Imagine someone in another reality writing a sci-fi novel about our reality. Would Sept. 11 be mentioned? Maybe, but only if it was important to the story, perhaps it would only be mentioned in passing. Certainly the nuclear war hinted to in this novel which caused Denver to become the US's capital had a bigger impact than 9/11, but I think the analogy works.
Now, I want to talk about the ending. Specifically, Davis pining for and marrying a girl he'd only known till she was 11. Doug talked about having met "old souls" in real life. I know the concept fairly well because I've always been kind of an "old soul" myself. I had older siblings growing up and I've always been pretty smart, so, growing up, I was often more comfortable with older kids or adults, more so than I was with kids my own age.
Anyway, Mary Beth thought the end of "Door Into Summer" was a sort of romantic fairy tale ending, but I found it to be downright creepy. I was fine with this plot-thread until the end. Remembering "Freehold" and the relationship between that story's protagonist and the much younger Barbara, I was worried where this story was headed when Ricky's character was first introduced. But for the bulk of the novel Davis' love for Ricky seemed to be platonic or fatherly. I thought, in the future Davis was searching for Ricky as a friend, a link to his past, not
a lover. Though maybe I failed to read between the lines since Davis gives up the moment he finds out she's married.
In my opinion, Davis falls in love with an idea. The idea of him finding Ricky and living happily-ever-after keeps him going when he is thrust into a future where he doesn't belong. But, how can you fall in love with an abstract idea? The Ricky who emerges from cold sleep is not an 11-year-old girl, but a 21-year-old woman Davis has never met.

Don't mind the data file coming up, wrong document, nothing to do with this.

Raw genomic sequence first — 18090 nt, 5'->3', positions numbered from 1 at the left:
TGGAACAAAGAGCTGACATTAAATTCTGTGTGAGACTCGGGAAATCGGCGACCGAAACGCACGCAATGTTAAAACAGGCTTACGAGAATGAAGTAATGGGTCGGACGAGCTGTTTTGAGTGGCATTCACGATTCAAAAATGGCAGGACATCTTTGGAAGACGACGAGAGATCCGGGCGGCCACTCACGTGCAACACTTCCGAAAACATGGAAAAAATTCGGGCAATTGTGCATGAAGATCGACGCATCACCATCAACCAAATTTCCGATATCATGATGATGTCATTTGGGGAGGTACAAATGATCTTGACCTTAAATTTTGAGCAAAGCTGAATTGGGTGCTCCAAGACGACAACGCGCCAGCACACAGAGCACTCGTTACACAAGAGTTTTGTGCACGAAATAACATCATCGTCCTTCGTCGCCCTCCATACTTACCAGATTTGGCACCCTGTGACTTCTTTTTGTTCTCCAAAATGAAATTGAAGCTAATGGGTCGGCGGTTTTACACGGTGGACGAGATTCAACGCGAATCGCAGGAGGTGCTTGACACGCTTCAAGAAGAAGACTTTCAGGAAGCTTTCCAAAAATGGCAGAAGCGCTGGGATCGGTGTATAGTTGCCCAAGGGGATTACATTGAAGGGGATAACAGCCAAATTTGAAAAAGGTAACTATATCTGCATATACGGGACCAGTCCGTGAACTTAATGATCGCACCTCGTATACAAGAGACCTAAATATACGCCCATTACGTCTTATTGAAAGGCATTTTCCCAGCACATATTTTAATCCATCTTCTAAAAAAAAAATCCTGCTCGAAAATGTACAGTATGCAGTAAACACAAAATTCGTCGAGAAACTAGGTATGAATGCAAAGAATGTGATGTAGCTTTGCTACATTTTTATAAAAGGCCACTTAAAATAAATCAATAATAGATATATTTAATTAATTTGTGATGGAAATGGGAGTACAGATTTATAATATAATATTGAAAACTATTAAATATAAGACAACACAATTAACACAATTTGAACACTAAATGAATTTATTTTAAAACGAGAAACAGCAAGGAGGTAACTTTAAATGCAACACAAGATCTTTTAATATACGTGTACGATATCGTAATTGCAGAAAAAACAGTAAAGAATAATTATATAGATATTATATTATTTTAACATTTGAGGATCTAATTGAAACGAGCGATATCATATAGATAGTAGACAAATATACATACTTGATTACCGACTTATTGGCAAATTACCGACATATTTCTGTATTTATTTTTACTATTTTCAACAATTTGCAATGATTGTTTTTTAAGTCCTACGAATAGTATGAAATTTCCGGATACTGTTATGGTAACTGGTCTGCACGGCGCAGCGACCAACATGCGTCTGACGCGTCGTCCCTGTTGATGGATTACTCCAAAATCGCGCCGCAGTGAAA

I always feel like the man I am today bears little resemblance to the man I was 8 years ago when I was 18. Maybe I'm closer to that version of John than I think, but one thing is for sure, 10 years can be a long time.
Personally, I think the novel would have made more sense if Davis had met Ricky in 2000 and fallen in love with her. Given the time-loop quality of the novel, she would have been already married to Davis' future self, but she could have played coy and implied she was married to someone else. Thiscould have been the event that caused Davis to visit Denver and Dr. Twitchell. Or when Davis tracked Ricky down he could have met his future self. It would have spoiled the ending, but it would have been an interesting meeting. The same scenario I just
described happened in the Red Dwarf episode "Stasis Leak," one of the best of the series.
Either of these would have made the ending less "creepy" and more realistic, but maybe I'm just not a "romantic," as I wouldn't fall in love with a person I'd never met or talked to as an adult.
What do you think was Heinlein's thought process: Was he a romantic, was he making a statement about pedophilia or was it all incidental because he just wanted an interesting time-travel-twist ending?
Or I'll ask the same question in a different way: Why didn't Heinlein have Davis meet Ricky in 2000? Was it to maintain tension in the story or was it supposed to be romantic?